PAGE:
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People and Politics Forum 19. 12. 2008

"Should murderers show remorse before being released from prison?"

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More information:

Germany to free Baader-Meinhof fighter

Christian Klar was a member of the 1970s left-wing German terrorist organization known as the Red Army Faction or the Baader-Meinhof group. In 1985 he was convicted on nine counts of murder and eleven counts of attempted murder. In jail since 1982, Christian Klar will be freed on parole on January 3, after serving the minimum 26 years of his life sentence. Klar had previously been denied a pardon in 2007. Earlier this year a court ruled that Klar no longer posed a threat to society. But Klar has never expressed remorse for his actions and has refused to tell investigators important information concerning his involvement. This has angered many people in Germany including the families of his victims. Michael Buback, son of the assasinated attorney general, Siegfried Buback, has publically expressed his disapointment over the fact that the perpetrators are being set free, while his family continues to suffer.

Our Question is:

"Should murderers show remorse before being released from prison?"

Hans Scherm, in Germany, writes:

"Recently I listened to a radio program about the crimes committed by people like Christian Klar and his accomplices Brigitte Mohnhaupt and Peter-Jürgen Boock. It was clear to me that these people were very calculating. They didn’t kill in self-defence, or because they needed money, or because they were caught up in the heat of the moment. They killed because they wanted to kill. They can’t make amends for that. I can remember the terror they unleashed back then, and it remains to this day. That’s why I am vehemently opposed to the release of this criminal. Klar gave up his right to live in our society when he committed his crimes. Boock and Mohnhaupt shouldn’t have been released either. I can only hope that the people of Germany refuse to let our government get away with this bad decision, and take to the streets in protest. I call for demonstrations against the release of Christian Klar."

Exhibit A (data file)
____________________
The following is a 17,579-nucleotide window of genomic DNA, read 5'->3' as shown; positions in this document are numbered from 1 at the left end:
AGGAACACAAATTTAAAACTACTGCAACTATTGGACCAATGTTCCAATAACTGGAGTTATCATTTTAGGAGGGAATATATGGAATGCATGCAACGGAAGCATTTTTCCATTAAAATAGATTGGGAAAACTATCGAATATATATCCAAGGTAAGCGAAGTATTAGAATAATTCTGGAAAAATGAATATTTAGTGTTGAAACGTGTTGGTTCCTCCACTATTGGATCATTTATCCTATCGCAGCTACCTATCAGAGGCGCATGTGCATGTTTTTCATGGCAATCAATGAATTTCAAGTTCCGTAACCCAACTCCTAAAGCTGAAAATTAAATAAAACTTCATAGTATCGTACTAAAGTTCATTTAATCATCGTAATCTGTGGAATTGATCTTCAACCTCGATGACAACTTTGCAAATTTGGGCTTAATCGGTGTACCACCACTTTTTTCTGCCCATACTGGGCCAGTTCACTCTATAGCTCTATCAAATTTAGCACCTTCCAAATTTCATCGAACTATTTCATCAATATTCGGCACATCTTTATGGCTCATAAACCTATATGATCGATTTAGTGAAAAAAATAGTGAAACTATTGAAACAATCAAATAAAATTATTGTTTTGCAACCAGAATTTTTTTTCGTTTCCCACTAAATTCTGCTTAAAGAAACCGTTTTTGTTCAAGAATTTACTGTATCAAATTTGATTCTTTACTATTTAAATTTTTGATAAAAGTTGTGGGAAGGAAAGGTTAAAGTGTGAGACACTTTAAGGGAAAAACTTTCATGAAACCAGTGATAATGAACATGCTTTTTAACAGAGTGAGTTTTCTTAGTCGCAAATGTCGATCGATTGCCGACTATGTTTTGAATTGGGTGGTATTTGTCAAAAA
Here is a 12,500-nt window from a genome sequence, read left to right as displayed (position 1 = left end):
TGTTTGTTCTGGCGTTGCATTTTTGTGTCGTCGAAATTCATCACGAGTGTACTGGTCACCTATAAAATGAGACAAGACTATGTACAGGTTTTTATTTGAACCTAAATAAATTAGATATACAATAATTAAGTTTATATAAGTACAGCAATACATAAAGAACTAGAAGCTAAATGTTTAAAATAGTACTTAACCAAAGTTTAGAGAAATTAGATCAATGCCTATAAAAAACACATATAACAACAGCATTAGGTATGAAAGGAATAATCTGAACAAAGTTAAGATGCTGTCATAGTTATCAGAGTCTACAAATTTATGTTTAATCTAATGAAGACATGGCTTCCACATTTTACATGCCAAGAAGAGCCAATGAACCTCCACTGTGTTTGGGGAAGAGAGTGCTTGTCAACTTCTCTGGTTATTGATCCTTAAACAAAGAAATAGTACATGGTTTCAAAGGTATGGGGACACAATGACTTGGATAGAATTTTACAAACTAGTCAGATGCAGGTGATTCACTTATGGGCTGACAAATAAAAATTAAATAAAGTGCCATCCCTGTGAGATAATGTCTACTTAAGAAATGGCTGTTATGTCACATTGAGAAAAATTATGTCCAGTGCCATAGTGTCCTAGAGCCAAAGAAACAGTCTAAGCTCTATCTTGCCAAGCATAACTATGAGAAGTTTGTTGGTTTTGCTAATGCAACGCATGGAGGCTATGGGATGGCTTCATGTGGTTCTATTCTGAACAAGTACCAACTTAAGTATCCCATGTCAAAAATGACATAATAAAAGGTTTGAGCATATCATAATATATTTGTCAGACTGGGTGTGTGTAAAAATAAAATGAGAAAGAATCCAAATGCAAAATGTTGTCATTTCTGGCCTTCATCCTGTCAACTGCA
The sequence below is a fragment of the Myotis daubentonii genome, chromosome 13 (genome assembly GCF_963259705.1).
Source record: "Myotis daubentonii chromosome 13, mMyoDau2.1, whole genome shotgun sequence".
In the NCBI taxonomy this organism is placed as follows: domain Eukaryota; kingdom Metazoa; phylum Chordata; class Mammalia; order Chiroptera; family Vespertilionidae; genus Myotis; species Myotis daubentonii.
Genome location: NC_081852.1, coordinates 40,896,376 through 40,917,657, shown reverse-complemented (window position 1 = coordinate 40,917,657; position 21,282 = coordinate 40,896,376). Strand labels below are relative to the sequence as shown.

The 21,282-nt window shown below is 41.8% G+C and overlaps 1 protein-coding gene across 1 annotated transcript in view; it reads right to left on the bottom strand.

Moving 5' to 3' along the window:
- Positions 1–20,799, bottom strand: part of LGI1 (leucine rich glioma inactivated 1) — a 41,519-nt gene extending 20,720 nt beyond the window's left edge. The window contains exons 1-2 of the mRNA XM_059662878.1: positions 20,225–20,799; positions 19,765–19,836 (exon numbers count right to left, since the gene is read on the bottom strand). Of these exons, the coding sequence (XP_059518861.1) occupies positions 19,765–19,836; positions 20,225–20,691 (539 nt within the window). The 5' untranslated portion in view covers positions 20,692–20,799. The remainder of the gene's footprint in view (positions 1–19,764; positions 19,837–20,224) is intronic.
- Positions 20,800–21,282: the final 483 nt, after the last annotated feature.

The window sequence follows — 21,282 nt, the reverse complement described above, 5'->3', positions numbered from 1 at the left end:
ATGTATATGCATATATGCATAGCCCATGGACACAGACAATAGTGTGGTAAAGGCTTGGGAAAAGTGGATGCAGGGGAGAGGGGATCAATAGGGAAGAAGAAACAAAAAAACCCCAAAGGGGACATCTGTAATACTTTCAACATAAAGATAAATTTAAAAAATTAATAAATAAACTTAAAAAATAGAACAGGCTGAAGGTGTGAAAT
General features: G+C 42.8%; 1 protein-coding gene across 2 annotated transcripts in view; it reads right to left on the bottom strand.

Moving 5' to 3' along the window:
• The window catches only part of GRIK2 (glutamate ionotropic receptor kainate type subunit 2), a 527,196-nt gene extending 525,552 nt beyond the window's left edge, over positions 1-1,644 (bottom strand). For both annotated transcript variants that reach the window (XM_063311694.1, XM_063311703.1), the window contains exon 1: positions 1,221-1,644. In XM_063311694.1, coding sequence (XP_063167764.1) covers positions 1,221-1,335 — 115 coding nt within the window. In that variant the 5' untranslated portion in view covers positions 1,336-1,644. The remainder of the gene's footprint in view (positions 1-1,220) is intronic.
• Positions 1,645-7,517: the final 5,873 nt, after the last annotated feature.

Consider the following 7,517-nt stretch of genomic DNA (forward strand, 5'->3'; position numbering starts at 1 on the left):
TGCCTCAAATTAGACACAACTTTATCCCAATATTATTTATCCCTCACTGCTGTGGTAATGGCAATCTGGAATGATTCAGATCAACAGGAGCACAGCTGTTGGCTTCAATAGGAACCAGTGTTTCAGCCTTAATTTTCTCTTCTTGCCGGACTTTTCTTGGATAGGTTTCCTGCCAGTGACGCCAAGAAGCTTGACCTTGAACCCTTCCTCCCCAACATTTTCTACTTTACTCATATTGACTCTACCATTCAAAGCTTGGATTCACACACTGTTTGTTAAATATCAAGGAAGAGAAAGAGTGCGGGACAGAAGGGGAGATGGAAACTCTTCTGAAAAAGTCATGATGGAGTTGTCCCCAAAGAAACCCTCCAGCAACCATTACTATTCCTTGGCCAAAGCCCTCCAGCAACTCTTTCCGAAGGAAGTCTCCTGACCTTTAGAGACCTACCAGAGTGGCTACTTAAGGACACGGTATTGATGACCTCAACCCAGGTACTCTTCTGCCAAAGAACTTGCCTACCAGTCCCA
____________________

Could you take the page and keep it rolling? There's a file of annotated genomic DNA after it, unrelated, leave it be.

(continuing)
Arif Oomer, in India, does not agree:

"Prison sentences serve two purposes: as a deterrent and as legal retribution. If a murderer has been sentenced and spent the amount of time in jail that a court decided, then he has paid his debt to society. It’s irrelevant whether or not he feels remorse for his crime, and that shouldn’t play a role in the debate over his release."

René Junghans, Brazil:

"Murderers shouldn’t be released from jail at all, regardless of whether they show remorse or not. Anyone who kills and doesn’t show any remorse is capable of killing again or committing another serious crime. Letting people like that go free is just a time bomb that can explode anytime, and no-one can know in advance who the next victim might be. We live in a world where terrorists spread fear across the globe, and people commit cowardly killings and destroy property. Germany is affected by it too. That’s one more reason why all possible measures should be taken to protect the state and its people. It’s a shame that the death penalty doesn’t exist in Germany for serious criminals."

Erwin Scholz from Costa Rica rhymes away:

"To show remorse, or not to show

Regardless of the crime

into the courtroom they must go

If not now, then some time."

Diane Bates from Australia doesn’t think Klar’s release is a good idea:

"l do think murders should show remorse before being let out of prison. It is a crying shame when they don’t have any remorse for their crimes, the families of the crime victims live with their hurt and the loss of a loved one. So l think such people should not be allow back into society as they could be threats still."

Charles Stieger from Lithuania is also dubious:

"There’s a right to freedom, of course, as that’s enshrined in law. But with regards to complete social rehabilitation, in this case I have huge doubts."

Martin Burmeister from Venezuela doesn’t agree with the legal decision either:

"It’s not about remorse, it’s about multiple murders and a "life" sentence. In many countries, mass murderers are sentenced to several "life" sentences. Since the murderer never showed any mercy to his victims, it’s incomprehensible why the German government has let a criminal like this one go free after 26 years. It’s assumed he couldn’t be capable of violence anymore. Unbelievable!"

Gerhard Seeger from the Philippines makes an interesting point:

"Remorse can also be feigned. If criminals are let out for "showing remorse", then people who can fake it get let out. Very good actors could end up getting out very early."

Lee Davis from the US thinks second chances are important:

"I think you have to give a person a chance. In cases of political terrorism, the world changes and conditions may not lead a person to commit such a crime again."

Helge Weyland from Argentina sent in a quote from the famous French writer:

"La Rochefoucauld once said: Repentance is not so much remorse for what we have done as the fear of the consequences."

The editorial staff of "people and politics" reserves the right to abridge letters received.